Sunday, January 30, 2011

A little work and a little history.

    After church and lunch today, I was determined to finish sewing the last 11 of the 72 blocks for "Cozy Cottages." It felt good to be done and to clear off my cutting table, which is actually the bottom half of an antique Hoosier style cabinet. It is a rich warm cherry stained pine cabinet. Randy thought I was crazy to buy it when I had a perfectly good shiny white folding cutting table from Jo Ann's Fabrics that served that purpose already. I assured him this would be ever so much better for me and take less space in my petite 11' 3" x 11' 6" sewing room. It serves the same purpose as a center island in a kitchen. It has a tilt front bin on the right which is perfect to hide a large waste basket in that had taken up floor space before. The bin is large enough to also hold boxes of large Ziploc bags which I use all the time and the box of waste basket liners and any quilt shop bags that are too good to throw out. On the left side are 4 roomy deep drawers. The top drawer holds all kinds of tools and sewing essentials that used to take up table surface and looked like clutter. The second drawer is for any current project or 2 or 3 that I want out of sight yet kept together for easy access. The third drawer holds quilt tops that are awaiting marking and quilting. The bottom drawer holds all my business folders, ledger, bank book, etc. for Orphans of War. I'm not sure Randy's  convinced it was a valuable asset to my sewing room, but I sure am! Anyway, now that all the leftover romance fabrics are put away (in one of those 2 1/2 gallon Ziploc bags), I can see my large cutting mat and the wood surface of my cabinet again. All is right in my little sewing world. I can go down to my quilt frame with a clear conscience.

   Since this year is the 150th anniversary of the beginning of the Civil War, I thought I'd start sharing some history in  each post. I've missed most of January, so I'll put all of the events from January,1861 in this one. The states of Florida, Alabama, Georgia, and Louisiana all seceded from the Union this month. Confederates forced the surrender of Fort Pickens, Fort Sumpter, and Fort Massachusetts. On January 29th Kansas was admitted to the Union.  Still, on January 30, 1861, few Americans had any idea they were headed toward a war of the states that would last for 4 terrible years.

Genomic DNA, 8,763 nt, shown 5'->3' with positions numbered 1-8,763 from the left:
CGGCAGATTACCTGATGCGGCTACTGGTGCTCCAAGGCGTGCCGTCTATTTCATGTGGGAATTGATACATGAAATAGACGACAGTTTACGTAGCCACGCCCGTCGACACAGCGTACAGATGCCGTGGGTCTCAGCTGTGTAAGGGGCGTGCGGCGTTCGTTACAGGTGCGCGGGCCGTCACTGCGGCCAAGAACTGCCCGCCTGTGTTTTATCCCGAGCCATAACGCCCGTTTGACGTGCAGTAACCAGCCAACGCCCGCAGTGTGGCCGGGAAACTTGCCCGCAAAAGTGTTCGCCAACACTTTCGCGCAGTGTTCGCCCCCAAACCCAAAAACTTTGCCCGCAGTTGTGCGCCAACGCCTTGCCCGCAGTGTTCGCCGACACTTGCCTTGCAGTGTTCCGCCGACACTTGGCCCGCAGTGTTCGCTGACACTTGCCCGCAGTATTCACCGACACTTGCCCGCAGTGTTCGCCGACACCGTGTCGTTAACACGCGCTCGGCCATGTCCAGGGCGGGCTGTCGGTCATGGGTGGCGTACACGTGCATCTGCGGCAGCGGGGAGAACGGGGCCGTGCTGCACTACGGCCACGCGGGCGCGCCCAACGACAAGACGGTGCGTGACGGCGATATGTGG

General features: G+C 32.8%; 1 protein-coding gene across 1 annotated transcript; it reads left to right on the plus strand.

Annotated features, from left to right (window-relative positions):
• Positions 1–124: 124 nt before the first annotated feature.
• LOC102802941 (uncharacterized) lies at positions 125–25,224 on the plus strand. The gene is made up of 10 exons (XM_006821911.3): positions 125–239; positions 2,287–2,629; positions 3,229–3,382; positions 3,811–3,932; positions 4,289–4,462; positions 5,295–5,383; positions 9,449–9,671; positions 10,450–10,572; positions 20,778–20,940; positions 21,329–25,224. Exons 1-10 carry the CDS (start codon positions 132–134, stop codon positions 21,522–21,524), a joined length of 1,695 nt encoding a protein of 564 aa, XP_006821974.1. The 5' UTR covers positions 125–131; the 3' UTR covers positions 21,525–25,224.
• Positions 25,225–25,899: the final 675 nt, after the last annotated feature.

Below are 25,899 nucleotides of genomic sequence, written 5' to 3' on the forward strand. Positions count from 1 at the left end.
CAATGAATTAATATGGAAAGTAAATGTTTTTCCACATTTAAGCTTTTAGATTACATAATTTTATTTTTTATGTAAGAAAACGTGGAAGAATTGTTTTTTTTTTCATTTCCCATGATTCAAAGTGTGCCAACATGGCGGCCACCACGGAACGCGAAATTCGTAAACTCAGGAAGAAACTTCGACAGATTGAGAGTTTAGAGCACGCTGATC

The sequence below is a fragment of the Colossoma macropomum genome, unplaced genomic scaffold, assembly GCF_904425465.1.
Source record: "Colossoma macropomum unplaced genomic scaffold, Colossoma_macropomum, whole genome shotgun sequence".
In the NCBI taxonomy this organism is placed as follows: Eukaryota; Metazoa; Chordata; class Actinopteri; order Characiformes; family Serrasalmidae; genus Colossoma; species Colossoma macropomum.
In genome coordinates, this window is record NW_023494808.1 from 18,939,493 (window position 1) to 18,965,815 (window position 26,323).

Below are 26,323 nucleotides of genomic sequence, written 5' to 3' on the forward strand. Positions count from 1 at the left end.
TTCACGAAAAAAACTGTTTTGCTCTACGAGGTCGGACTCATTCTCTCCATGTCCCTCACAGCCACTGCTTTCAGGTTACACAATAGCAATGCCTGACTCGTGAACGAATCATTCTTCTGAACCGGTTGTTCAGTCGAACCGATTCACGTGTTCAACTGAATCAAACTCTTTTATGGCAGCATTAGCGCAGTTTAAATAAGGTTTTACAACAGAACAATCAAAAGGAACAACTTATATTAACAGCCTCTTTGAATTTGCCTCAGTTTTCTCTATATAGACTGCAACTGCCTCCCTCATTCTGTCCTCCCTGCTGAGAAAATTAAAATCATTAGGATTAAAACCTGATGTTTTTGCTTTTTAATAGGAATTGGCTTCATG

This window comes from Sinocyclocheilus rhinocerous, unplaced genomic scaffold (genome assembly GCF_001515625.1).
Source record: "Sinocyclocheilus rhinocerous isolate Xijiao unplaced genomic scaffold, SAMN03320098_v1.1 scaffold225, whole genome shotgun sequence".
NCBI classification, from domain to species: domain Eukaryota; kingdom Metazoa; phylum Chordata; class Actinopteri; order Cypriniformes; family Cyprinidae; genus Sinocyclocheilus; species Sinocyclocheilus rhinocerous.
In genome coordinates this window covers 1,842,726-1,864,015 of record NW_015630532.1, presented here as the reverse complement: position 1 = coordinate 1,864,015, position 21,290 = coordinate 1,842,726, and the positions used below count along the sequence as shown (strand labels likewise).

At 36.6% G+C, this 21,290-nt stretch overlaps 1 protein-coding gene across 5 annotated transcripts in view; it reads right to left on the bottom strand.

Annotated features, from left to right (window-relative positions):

I collect pictures of people from the Civil War Era. Photos of women and children are more readily available and cost less than ones of men. Actual photos of soldiers are sometimes 10-20 times more expensive. I'll be sharing photos from my collection now and then too.

  These girls are twins, but no names were given. I find their hairstyles lead to the impression that they may have been actresses, saloon girls, or ladies of ill-repute.

This photo has writing on the back, some unreadable: G M Blackford , Flou--ta--- River, KY. They appear to be a mother and daughter. The daughter is on the right. Only younger women exposed their shoulders and wore short sleeves unless when wearing a ball gown. Notice the chattelaine hanging from a chain around her neck and then clipped to her belt. The older woman on the left has no wedding ring and could be an "old maid" sister. The younger woman's dress is of a richer fabric and she has an ornate belt buckle compared to the simple striped ,self-belted cotton dress worn by the older woman.

   Just like their quilts, photos from this era were seldom properly labeled. Another reminder to all of us the importance of labeling so future generations will know who we were and what we made. Thanks for visiting.

 Keep stitching!
Becky
 

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